During our  schooldays we had to say a simple prayer every morning. After so many decades, I still remember the first two lines:


‘My Father, who art in heaven

Hallowed be thy name”


These words seem so appropriate today, as I remember my parent on Father’s Day. He is, indeed, in heaven as he left this mortal body a long time ago. I was only 15 at that time but I have very vivid memories of the short time that I spent with him on earth.


He was a well-known journalist, hobnobbing with the leading personalities of his time. I recall the time the President of India, Dr Radhakrishnan, coming to our house during my aunt’s wedding. I also remember sitting in the car and waiting, while my father climbed a hill to meet a famous dacoit, Man Singh, for an interview.


Life was always exciting with my father around. He was a fountainhead of knowledge, being very widely read. When he came back from office, my brother and I would pester him with questions about everything under the sun. He had the answer to every question, and his answers were always right. Or, so we believed; there were no internet sites or fact checkers in those days.


During the summer months, we would pile into the car and take the long drive to Nainital or Simla. In those days the government of India would move to the hill stations every summer, to escape the heat. My father would follow suit, as part of his job. As kids, we pretty much grew up in the hill stations of India. Even today, looking at the mountains anywhere in the world evokes strong feelings of the happiest days in my life.


My father’s name will always be hallowed,or made holy. He was a well-known name in his time, and my own family carries the same family name forward. When my son does something great, like getting a promotion or winning an award, it seems only natural, as he has the same family name. When my daughter shines at her job, it seems only natural, because she was born with the same family name. When my granddaughter writes a column for the college newspaper, I am sure my father’s name gets a new shine.


My mother acquired the same family name when she married, and her name, too, is hallowed. She was an accomplished musician and also did a PhD in music at an advanced age. When I look at my own love of music of every genre, my father’s name is hallowed.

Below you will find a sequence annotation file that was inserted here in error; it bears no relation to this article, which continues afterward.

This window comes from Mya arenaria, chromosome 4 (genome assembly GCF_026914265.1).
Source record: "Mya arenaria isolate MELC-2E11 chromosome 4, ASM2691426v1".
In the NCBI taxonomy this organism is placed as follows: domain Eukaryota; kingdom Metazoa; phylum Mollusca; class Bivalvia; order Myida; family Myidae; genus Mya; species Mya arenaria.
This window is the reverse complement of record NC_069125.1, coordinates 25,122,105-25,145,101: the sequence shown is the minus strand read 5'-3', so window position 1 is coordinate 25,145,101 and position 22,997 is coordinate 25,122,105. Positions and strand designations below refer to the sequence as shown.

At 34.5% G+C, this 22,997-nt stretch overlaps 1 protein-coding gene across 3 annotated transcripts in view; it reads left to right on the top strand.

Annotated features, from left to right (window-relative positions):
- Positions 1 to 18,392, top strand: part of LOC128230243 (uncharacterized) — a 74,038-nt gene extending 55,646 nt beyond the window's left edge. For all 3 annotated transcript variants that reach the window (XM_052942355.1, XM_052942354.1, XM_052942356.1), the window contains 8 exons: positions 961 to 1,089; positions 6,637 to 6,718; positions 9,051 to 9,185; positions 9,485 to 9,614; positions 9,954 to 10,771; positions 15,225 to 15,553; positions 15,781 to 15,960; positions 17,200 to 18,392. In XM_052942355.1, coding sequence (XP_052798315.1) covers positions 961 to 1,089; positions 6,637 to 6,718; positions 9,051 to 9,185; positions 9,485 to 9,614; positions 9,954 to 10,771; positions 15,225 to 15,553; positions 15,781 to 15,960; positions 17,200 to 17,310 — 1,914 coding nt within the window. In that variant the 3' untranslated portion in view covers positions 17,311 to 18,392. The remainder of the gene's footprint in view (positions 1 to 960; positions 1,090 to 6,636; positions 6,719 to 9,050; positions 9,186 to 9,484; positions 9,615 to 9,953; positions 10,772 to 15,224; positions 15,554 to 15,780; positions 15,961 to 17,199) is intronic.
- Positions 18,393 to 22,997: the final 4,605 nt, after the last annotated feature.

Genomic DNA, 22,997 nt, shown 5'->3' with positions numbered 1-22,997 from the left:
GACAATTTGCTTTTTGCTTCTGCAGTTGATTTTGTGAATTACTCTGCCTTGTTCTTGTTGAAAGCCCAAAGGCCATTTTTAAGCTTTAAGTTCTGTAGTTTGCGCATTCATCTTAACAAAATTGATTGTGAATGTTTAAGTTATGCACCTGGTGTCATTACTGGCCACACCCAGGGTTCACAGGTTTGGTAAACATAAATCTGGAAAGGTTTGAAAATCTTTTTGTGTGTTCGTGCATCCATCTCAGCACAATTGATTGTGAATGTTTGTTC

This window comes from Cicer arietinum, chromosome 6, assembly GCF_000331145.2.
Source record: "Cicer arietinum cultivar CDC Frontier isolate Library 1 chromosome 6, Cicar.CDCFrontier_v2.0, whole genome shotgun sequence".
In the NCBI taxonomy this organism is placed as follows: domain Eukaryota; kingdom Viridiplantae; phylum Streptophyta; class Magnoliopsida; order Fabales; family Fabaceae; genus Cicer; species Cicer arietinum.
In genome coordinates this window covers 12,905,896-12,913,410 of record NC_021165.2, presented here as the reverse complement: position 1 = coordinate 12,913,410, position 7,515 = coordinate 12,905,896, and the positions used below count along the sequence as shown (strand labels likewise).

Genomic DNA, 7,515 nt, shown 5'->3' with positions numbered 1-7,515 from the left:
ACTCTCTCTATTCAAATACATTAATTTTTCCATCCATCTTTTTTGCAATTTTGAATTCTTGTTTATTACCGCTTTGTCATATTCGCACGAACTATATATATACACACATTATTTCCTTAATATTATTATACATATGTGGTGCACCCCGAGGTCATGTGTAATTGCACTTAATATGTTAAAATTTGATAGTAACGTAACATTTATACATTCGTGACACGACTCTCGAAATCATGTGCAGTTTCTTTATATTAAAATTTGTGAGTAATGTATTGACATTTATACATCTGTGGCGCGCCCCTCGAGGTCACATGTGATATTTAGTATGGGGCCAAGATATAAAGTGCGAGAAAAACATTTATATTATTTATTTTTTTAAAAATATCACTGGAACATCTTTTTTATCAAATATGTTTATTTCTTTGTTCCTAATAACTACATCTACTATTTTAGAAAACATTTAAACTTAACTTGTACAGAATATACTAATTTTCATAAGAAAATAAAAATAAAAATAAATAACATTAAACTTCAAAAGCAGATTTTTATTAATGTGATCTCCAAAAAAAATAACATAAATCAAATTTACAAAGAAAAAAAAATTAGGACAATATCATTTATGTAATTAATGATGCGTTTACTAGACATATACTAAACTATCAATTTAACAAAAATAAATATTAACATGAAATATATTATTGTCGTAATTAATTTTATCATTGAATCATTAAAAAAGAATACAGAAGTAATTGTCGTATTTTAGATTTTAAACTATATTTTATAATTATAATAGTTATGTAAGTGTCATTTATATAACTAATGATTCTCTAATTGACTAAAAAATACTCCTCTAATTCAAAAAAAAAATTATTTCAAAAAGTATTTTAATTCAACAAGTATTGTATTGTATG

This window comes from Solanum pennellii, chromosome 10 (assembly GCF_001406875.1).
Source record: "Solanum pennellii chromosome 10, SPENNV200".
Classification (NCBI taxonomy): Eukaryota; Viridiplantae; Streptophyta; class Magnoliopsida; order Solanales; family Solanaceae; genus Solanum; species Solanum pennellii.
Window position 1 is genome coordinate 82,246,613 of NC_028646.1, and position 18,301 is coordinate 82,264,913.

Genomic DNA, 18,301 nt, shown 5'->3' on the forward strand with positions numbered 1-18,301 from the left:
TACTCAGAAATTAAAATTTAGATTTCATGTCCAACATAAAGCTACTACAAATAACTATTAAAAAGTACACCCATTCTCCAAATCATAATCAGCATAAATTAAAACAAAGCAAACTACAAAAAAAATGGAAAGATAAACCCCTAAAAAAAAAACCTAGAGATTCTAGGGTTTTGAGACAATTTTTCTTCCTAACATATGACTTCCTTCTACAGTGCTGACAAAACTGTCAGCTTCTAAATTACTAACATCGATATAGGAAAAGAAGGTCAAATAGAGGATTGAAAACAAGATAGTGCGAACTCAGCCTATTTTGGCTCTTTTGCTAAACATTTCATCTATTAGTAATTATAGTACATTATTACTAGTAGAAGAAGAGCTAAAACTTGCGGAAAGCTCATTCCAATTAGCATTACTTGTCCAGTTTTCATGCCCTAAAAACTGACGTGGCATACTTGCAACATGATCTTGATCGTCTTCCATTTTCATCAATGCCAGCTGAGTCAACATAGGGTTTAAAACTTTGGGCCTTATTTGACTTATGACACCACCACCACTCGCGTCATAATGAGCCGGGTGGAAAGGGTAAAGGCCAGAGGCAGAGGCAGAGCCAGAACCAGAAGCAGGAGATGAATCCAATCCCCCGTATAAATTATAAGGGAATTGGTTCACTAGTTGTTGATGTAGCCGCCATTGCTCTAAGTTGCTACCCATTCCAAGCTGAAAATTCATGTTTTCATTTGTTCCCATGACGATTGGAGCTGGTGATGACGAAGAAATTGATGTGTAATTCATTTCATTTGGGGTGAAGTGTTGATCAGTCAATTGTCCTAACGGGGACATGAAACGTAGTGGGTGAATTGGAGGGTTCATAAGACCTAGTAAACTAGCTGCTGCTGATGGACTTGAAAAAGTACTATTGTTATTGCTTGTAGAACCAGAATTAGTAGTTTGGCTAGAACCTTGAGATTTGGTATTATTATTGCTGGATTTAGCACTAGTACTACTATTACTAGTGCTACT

My elder brother led a short eventful life of just 21 years. It took me many, many decades to realize this, but I am alive today only because of him. When my father was sick with cancer, he needed radiation treatment. This science was not very well developed in those days, and my father was taken to a military hospital in New Delhi for  treatment. He was kept in a very isolated area and not allowed too many visitors. I wanted to visit my father, but my brother never allowed me to go anywhere near the isolation ward. He went there himself, everyday of the week to meet his father. One year later, he died of leukaemia , caused by radiation exposure. He did not let me go that ward ever and took all the risk upon himself. This is what brothers are made of.


My wife carries the same family name, a side effect of marrying me. She lives up to the name, following the same spiritual path as me, apart from being a much better cook and home maker than me. We go to ashrams together, we follow the same spiritual teachings. In recent times, we were both attracted towards the same spiritual teacher, our beloved Om Swami ji. We both heard him speak on you tube, and we both find him very relatable. He is, after all an NRI and is both traditional and contemporary. My father’s name is hallowed whenever we follow this path together. It is a very rare occurrence for both husband and wife to be on the same spiritual journey together.


Indeed, my father’s name is exalted and he will live on forever through his progeny, his wife and his daughter-in-law whom he never met.


Wishing everyone a great, exalted and hallowed Father’s Day.